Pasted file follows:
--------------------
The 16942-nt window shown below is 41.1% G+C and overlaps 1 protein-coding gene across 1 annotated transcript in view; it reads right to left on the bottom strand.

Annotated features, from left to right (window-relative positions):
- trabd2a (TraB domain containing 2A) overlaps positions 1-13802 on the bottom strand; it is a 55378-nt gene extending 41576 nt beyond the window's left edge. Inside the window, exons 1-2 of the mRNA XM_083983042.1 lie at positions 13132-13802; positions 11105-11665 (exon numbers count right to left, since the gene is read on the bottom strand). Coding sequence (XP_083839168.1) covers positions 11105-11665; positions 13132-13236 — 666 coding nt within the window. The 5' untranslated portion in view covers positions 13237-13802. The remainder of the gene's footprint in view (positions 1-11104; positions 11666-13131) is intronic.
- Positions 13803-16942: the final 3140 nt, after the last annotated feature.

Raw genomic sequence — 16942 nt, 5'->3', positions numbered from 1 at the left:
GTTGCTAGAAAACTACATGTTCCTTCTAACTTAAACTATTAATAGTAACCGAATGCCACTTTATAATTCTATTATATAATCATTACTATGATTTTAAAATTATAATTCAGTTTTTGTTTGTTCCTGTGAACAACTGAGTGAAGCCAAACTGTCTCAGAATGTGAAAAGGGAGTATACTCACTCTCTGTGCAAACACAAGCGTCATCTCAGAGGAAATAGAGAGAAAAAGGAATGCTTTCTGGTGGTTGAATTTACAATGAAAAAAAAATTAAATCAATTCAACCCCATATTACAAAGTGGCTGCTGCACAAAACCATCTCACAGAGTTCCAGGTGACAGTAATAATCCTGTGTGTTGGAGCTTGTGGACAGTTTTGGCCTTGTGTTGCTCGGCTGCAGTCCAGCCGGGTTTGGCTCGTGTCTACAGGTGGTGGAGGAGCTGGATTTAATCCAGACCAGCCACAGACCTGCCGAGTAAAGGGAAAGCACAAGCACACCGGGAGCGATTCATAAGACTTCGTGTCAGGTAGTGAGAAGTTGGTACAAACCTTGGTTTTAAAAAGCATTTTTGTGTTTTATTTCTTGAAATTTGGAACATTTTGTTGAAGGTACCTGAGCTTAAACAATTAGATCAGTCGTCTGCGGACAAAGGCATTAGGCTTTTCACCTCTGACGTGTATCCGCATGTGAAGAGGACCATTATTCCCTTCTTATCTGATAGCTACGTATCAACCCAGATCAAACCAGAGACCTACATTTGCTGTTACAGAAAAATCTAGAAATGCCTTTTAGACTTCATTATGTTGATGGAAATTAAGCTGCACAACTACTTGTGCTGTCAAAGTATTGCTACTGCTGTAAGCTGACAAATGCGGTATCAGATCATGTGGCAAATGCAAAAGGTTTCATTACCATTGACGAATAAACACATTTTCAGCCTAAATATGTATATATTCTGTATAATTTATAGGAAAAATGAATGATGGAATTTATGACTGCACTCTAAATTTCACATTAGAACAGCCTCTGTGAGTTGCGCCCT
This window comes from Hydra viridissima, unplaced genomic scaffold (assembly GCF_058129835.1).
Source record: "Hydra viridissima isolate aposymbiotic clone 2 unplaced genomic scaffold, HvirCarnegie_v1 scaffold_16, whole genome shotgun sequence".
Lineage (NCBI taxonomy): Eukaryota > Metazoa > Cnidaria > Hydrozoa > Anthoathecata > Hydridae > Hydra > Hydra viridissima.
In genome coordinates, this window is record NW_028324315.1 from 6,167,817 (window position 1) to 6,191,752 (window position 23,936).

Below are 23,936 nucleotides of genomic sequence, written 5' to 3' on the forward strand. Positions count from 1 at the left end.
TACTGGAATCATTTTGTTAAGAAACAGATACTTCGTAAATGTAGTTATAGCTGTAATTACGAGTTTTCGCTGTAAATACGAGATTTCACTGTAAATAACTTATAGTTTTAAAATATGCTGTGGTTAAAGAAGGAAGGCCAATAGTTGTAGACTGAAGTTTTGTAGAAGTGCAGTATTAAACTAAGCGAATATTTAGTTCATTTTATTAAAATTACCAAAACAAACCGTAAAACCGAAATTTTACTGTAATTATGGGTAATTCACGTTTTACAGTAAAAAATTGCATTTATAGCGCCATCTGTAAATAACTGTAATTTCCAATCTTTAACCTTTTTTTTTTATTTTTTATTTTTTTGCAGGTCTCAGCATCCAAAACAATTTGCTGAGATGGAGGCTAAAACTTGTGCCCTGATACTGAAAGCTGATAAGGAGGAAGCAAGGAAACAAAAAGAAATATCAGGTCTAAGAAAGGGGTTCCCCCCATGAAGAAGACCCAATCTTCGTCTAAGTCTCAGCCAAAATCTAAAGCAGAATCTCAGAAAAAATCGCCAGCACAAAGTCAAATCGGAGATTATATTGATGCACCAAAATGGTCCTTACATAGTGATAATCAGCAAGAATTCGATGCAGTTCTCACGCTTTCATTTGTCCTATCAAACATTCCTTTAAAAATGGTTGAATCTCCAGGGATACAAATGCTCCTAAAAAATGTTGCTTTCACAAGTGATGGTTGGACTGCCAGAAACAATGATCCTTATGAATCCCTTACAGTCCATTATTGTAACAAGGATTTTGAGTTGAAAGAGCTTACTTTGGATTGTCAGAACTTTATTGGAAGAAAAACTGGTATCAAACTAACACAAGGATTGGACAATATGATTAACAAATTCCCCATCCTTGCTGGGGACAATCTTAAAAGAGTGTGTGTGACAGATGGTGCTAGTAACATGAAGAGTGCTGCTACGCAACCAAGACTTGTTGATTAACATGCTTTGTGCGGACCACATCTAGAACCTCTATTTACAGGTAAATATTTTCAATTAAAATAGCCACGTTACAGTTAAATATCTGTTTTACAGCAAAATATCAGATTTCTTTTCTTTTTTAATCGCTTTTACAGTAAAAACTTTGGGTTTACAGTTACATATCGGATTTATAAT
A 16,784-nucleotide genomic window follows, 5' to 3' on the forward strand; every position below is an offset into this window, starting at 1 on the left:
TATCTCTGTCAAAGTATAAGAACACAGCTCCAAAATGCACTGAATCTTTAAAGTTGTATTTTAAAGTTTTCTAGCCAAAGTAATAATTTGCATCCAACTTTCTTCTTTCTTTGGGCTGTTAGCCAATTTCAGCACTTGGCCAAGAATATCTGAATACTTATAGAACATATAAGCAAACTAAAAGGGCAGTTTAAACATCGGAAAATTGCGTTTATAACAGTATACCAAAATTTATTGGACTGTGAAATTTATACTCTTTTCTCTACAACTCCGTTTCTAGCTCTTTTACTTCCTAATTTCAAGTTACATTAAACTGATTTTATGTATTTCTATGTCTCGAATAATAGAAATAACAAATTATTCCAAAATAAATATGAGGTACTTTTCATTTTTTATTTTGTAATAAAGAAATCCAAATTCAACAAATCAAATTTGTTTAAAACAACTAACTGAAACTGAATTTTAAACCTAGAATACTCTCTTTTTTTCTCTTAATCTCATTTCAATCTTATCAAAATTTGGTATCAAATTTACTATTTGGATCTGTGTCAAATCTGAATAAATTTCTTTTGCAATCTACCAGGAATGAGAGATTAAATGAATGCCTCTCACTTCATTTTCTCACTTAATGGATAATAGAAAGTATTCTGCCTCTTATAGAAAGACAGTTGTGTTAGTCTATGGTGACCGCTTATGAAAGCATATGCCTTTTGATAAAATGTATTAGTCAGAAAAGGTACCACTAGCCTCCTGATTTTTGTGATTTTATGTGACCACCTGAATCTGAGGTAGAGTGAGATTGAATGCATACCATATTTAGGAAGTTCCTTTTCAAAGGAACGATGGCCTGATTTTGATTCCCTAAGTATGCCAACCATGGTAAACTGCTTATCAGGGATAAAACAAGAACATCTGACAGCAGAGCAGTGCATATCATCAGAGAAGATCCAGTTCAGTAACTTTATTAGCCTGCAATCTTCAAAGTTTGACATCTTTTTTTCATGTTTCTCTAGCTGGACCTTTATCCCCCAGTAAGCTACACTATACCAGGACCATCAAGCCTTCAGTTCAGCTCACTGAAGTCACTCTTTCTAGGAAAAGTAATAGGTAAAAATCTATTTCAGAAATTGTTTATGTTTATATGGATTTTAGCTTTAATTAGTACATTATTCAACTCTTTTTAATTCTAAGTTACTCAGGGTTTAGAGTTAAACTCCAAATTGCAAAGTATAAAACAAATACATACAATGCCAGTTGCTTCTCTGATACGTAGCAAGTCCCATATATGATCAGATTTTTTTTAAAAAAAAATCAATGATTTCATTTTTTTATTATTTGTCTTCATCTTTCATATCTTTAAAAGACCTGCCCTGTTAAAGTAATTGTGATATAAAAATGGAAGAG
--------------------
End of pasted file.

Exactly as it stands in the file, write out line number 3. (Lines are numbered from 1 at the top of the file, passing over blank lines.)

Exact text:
- trabd2a (TraB domain containing 2A) overlaps positions 1-13802 on the bottom strand; it is a 55378-nt gene extending 41576 nt beyond the window's left edge. Inside the window, exons 1-2 of the mRNA XM_083983042.1 lie at positions 13132-13802; positions 11105-11665 (exon numbers count right to left, since the gene is read on the bottom strand). Coding sequence (XP_083839168.1) covers positions 11105-11665; positions 13132-13236 — 666 coding nt within the window. The 5' untranslated portion in view covers positions 13237-13802. The remainder of the gene's footprint in view (positions 1-11104; positions 11666-13131) is intronic.